Dr. Manhattan, Time, Causality, and Freedom

Many superheroes allow readers to investigate questions of morality, but some introduce deeper philosophical questions. Dr. Manhattan is one of the characters in the classic superhero deconstruction graphic novel Watchmen written by Alan Moore and illustrated by Dave Gibbons. Thanks to the nature of his superpowers, he’s able to see the past and the future much as he sees the present, and because of this, he sees free will as an illusion. This, obviously, makes him an interesting example of philosophical questions of time, causality and freedom raised by his portrayal in the comic.

Dr. Manhattan sees all moments of time simultaneously – more or less. There’s a scene in which the readers are shown his perspective at a certain moment through a series of flashbacks that also tell his backstory. At the same time, he seems to experience himself in the future as well. Admittedly, when it becomes necessary for him not to see what happens later in the plot, a stream of tachyons traveling backwards from something dramatic happening the future obscures his sight of it – which sounds more as if he can see the future, but still exists more in the present, even mentally. As a consequence, he sees everything people do as inevitable – even what he does himself. He also says he’s unable to change what he sees happening in the future. When someone asks him whether that makes him a mere puppet, he replies that “We are all puppets,” and he is “just a puppet who can see the strings.”

A panel from a comic with a close up view of a blue man's face. His eye's are closed in a look of focus. Behind him are flames from a burning building.

This combination of foresight and inevitability raises some odd questions, though. Dr. Manhattan doesn’t always act like he knew everything in advance. He can act as though he’s surprised. If asked about the seeming inconsistency, he’ll explain that he acted the way he did because that was what he was determined to do, and he had no choice about it. Nevertheless, he is sometimes able to predict what other people will do, too, and this holds true despite their protestations.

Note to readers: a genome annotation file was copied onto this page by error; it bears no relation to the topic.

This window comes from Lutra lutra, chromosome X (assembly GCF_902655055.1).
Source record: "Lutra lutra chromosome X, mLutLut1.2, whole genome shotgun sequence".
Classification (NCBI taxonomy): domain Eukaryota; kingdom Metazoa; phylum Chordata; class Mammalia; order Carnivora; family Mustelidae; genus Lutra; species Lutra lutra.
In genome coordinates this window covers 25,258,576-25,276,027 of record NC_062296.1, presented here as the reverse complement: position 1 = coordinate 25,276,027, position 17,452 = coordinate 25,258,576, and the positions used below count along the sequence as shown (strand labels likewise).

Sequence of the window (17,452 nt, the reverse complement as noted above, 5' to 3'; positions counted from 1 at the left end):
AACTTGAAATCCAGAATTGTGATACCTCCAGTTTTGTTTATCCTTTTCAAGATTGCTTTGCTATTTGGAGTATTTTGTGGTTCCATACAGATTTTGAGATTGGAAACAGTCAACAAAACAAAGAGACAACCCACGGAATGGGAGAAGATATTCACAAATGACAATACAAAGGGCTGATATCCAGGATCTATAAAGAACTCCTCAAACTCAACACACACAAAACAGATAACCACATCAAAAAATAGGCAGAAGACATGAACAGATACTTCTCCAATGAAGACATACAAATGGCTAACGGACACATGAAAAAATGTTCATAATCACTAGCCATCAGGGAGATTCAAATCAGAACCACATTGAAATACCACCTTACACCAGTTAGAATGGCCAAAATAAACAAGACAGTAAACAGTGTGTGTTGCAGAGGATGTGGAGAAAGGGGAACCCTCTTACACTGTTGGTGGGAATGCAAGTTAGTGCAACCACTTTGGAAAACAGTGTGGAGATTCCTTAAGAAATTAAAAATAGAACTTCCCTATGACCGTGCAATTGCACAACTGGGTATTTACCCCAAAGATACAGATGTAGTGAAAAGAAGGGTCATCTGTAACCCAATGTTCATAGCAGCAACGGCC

There seem to be two competing ideas here. On the one hand, if people are told they are going to do something, and they don’t want to do what they are predicted to do, it seems this could lead to them doing otherwise. On the other hand, if, as Dr. Manhattan claims, the universe proceeds along a path strictly determined by the laws of nature and its initial conditions, then shouldn’t it be the case that nobody has any other option about what they will do, and it’s impossible for them to do otherwise? And wouldn’t the same thing follow if someone could see what happens in the future as if it had already happened?

There’s a temptation here to think that “free will” means being able to break free from this causality and contradicts the deterministic picture. This might take the form of thinking that it must be impossible to predict the future like that because free will requires indeterminism that implies the absence of such prediction and determinism. Conversely, if the universe is deterministic, one might think that it’s the idea of free will that must be discarded, and it’s silly to think human choices would be some mysterious exception to this. Both of these options imply that with people not being able to choose otherwise than Dr. Manhattan predicts comes from free will necessarily being something indeterministic and contra-causal, causing things to happen without any prior reason. However, this problem isn’t really about a conflict between free will and causality so much as between causality and prediction.

Causality defines the relationship between events. Everyday perception intuitively sees this relationship as temporal — earlier things causing later things to happen. However, when someone can see the future, there’s a good reason why things in the future should be able to cause things in the present. This happens when Dr. Manhattan predicts what someone else will do; his words in the present are motivated (and thus caused) by what he foresees in the future, the direct result of the event actually happening in the future.

When Dr. Manhattan successfully predicts what someone else will do, the scenario seems consistent. There’s only that nagging feeling that the person should be able to do otherwise in some such situation, something that the comic implies is mere naïveté. If everything and every moment is already fixed, then all events should indeed fit together the way they are shown to do with Dr. Manhattan’s predictions.